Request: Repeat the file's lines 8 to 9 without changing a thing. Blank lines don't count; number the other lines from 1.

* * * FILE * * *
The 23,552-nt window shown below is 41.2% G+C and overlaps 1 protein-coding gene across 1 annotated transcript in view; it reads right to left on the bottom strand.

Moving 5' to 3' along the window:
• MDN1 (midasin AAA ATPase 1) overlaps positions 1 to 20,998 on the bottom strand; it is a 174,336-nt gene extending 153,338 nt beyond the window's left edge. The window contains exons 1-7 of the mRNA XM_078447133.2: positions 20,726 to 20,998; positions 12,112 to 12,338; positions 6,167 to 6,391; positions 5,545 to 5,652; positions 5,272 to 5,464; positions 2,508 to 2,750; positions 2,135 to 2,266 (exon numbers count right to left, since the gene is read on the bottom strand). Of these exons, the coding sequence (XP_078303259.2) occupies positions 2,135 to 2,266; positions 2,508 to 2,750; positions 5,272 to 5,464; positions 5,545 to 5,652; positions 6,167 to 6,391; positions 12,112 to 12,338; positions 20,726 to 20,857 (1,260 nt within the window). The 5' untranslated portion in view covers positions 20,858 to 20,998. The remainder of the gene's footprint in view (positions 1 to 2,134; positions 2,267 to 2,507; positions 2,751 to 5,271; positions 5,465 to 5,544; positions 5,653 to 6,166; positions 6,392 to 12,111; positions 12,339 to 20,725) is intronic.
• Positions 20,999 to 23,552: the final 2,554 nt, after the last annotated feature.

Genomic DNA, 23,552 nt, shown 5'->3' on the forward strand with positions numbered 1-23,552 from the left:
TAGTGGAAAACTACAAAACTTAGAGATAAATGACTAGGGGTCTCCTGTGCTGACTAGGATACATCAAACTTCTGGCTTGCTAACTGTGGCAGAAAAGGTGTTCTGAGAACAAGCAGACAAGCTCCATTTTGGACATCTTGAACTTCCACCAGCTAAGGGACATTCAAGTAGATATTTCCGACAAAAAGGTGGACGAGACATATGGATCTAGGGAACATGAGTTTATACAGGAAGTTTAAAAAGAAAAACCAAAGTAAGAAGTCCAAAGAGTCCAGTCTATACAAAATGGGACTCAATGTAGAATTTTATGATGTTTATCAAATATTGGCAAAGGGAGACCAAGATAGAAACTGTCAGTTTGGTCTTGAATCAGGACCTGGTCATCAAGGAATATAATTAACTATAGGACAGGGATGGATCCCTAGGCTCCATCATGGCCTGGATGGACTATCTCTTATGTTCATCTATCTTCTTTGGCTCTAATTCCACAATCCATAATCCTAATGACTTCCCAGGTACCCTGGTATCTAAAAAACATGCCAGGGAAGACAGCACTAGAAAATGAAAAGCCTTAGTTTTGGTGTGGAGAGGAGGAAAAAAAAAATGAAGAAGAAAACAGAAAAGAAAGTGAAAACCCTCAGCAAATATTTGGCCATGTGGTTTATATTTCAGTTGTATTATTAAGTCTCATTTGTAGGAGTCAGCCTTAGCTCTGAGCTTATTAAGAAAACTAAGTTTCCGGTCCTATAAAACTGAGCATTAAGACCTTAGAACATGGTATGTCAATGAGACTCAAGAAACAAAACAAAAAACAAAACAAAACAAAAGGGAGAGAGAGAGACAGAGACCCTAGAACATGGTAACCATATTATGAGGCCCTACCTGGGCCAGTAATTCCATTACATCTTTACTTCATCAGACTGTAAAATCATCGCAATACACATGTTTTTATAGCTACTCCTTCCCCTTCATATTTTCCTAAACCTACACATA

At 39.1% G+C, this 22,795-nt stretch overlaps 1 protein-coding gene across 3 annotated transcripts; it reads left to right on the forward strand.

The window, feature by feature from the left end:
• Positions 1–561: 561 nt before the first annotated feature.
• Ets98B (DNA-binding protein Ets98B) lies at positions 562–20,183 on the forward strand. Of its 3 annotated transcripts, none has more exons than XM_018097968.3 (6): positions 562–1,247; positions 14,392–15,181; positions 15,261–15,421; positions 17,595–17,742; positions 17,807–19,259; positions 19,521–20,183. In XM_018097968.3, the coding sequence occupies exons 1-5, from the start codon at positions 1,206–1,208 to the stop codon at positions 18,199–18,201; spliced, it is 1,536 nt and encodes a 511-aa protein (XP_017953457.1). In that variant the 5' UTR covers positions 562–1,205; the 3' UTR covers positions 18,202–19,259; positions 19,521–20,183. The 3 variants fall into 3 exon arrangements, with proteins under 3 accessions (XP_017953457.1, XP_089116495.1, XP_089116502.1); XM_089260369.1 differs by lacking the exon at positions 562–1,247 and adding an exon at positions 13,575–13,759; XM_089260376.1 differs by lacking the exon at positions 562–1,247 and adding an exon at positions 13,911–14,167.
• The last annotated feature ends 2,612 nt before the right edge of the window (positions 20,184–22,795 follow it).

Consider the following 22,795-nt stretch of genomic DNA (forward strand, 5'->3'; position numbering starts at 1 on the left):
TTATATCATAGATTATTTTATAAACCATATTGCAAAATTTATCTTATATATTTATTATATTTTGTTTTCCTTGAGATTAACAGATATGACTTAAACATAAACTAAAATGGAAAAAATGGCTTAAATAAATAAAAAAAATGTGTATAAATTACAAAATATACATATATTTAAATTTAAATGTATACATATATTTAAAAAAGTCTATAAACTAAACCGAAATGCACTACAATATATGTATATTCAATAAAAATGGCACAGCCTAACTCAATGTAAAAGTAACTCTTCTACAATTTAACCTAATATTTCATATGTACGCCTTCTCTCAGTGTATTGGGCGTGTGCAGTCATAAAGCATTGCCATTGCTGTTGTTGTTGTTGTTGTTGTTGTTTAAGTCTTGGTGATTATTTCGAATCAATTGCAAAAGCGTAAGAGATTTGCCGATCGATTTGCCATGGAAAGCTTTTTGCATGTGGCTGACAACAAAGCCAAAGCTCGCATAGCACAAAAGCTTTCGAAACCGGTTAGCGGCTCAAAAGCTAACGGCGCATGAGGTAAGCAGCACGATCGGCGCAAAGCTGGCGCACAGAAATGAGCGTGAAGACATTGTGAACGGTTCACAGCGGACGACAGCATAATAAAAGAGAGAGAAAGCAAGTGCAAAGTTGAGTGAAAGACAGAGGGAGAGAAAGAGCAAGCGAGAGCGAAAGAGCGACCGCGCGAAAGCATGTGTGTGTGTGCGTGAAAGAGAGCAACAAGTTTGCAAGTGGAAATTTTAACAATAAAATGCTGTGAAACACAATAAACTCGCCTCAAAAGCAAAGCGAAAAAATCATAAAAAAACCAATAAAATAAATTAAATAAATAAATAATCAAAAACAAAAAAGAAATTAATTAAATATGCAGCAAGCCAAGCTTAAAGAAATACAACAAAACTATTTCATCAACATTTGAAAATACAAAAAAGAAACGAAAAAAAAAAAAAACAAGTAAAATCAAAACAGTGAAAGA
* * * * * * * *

The window, feature by feature from the left end:
• Positions 1–561: 561 nt before the first annotated feature.